Brandel Chamblee explains why Jason Day keeps getting injured
Brandel Chamblee isn’t just one of the most enlightening and colorful voices in golf. He’s also one of the most prominent figures in the world of golf instruction, helping shape the minds of golfers everywhere which, in tern, influences the way they’re taught.
And Chamblee has some strong opinions on Jason Day’s golf swing.
Since rising to World No. 1 and winning his first major at the 2015 PGA Championship, Day’s career has been plagued by injuries. He’s collected seven victories despite them, but they continually reappear — most recently at the Arnold Palmer Invitational last week, where he withdrew with a back injury.
Asked about Jason Day’s swing ahead of the 2020 Players Championship, Chamblee responded with some insight into how Day’s swing is taking a toll on the golfer, physically:
“If you’ve got a short, quick golf swing, you’re going to have a short, quick career. I know especially if you’ve got a violent transition the way he’s had.”
“[Jason Day] had a wonderful run in his 20s, nice run through his early 30s, but I can remember a point where he got up and said he was trying to shorten his golf swing, and I thought, that’s the exact opposite thing you need to be doing. Just go back and look at people with short, quick golf swings and you tell me which one of them had a wonderful extended career, from Doug Sanders to Nick Price. They were brilliant players, but they’re not Sam Snead, they’re not Julius Boros, they’re not Phil Mickelson.”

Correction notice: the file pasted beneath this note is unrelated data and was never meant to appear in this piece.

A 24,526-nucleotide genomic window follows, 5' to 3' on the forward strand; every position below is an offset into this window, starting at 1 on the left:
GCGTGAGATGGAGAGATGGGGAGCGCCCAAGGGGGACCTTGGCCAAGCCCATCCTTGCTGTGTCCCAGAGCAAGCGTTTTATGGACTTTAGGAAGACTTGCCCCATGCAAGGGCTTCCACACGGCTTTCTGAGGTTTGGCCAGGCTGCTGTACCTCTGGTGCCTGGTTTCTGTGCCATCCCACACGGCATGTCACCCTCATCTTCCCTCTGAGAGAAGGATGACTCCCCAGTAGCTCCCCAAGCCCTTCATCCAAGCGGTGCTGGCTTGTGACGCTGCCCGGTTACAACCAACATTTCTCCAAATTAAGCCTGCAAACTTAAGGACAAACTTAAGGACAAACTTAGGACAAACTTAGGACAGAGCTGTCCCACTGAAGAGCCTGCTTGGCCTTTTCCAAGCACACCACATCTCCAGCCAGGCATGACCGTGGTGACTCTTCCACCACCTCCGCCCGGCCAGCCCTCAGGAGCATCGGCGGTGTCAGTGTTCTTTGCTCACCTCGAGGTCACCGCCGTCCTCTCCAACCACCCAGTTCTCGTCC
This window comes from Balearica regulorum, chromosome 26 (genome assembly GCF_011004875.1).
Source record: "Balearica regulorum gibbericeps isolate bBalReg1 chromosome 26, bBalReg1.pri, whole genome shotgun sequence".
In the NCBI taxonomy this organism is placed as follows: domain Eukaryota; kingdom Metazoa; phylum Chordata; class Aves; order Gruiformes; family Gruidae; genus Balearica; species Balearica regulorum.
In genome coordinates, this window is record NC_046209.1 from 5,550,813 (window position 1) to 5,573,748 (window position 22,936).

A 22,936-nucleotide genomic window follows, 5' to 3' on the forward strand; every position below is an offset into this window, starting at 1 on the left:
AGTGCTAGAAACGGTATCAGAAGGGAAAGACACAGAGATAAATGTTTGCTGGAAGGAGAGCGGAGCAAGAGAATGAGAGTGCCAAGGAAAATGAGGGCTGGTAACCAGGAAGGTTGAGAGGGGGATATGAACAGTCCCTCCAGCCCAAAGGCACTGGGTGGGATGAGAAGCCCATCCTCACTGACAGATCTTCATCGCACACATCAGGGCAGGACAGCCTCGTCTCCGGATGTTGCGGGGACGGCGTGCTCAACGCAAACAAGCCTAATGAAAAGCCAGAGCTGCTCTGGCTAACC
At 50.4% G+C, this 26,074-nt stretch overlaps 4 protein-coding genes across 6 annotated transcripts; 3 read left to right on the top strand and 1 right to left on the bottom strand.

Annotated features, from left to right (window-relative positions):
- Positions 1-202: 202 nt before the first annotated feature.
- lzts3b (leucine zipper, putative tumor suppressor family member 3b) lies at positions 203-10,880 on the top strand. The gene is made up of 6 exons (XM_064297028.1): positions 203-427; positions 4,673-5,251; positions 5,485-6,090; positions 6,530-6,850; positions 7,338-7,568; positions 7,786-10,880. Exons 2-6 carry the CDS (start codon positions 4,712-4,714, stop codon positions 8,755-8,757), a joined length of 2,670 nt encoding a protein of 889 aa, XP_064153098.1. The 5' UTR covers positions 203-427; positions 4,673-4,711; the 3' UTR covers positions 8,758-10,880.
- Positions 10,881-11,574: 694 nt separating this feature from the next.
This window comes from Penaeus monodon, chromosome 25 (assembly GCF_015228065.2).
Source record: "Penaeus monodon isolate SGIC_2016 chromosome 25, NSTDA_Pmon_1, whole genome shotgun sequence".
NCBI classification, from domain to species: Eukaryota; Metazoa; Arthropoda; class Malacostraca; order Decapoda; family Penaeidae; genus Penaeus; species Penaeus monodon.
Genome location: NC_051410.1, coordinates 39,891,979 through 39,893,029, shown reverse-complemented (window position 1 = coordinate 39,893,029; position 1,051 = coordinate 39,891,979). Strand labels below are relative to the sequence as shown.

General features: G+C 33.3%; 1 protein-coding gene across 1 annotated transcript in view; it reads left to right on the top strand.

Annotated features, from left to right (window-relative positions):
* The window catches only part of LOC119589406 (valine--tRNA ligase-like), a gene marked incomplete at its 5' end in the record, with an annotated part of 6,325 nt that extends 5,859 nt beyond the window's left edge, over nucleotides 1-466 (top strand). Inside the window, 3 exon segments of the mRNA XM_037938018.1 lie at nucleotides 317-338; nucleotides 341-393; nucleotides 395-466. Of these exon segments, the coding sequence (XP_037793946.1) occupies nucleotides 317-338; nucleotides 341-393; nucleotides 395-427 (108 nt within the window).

Chamblee has long contended, both in his book “The Anatomy of Greatness” and on-air during his Golf Channel segments, that players should make a free, unrestricted turn, allowing the left heel to raise off the ground. He contests that the resisting with the lower body against the upper body on the backswing creates a short golf swing that doesn’t mirror what golf’s best players did, and leads to injury.
This, he says, is the issue plaguing Jason Day’s golf swing.
He continued by imploring Jason Day to learn from athletes in other sports who have had long careers, like Federer and Brady,
and ended on an ominous note:
“I don’t know that the calamity is irreversible, but it might be.”
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